EVOLV­ING THROUGH CEN­TURIES:

Down to Earth - - LIFESTYLE -

Domes can make long-last­ing roofs covering very large sur­faces, par­tic­u­larly when com­bined, as demon­strated by an­cient tem­ples and build­ings in In­dia. They can be seen in mar­kets, palaces, churches and mosques across Western Asia. Many of them are still in use af­ter sev­eral hun­dreds, and some­times sev­eral thou­sands, of years. Arab mas­ter ma­sons took the tech­nique to Spain. At the end of the 19th cen­tury ma­sons of Catalu­nia in north­ern Spain ex­tended its scope to floors and roofs of mod­ern build­ings, such as fac­to­ries and theatre halls. The Guas­tavino fam­ily of mas­ter ma­sons mi­grated from Spain to the US and made a for­tune by build­ing hun­dreds of large build­ings, in­clud­ing an un­der­ground metro sta­tion in New York, us­ing this tech­nique. Mas­ter Ma­sons in Ut­tar Pradesh and Haryana are now re­viv­ing the tech­nique and build­ing shal­low domes with­out shut­ter­ing to re­duce cost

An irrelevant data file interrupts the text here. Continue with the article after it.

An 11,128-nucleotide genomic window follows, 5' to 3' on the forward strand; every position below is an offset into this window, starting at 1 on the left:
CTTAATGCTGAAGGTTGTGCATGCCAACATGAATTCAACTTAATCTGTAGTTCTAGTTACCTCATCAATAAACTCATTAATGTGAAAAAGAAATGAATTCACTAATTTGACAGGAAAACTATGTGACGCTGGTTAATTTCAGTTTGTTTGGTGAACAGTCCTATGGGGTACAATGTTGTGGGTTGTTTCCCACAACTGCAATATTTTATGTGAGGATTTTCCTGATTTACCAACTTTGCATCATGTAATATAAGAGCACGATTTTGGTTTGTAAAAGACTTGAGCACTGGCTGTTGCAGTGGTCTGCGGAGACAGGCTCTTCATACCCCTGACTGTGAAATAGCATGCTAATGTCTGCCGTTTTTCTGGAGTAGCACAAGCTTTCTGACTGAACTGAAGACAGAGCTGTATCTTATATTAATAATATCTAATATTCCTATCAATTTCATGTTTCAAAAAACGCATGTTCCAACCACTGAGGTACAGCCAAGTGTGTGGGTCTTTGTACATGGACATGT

HUN­NAR­SHALA FOUN­DA­TION

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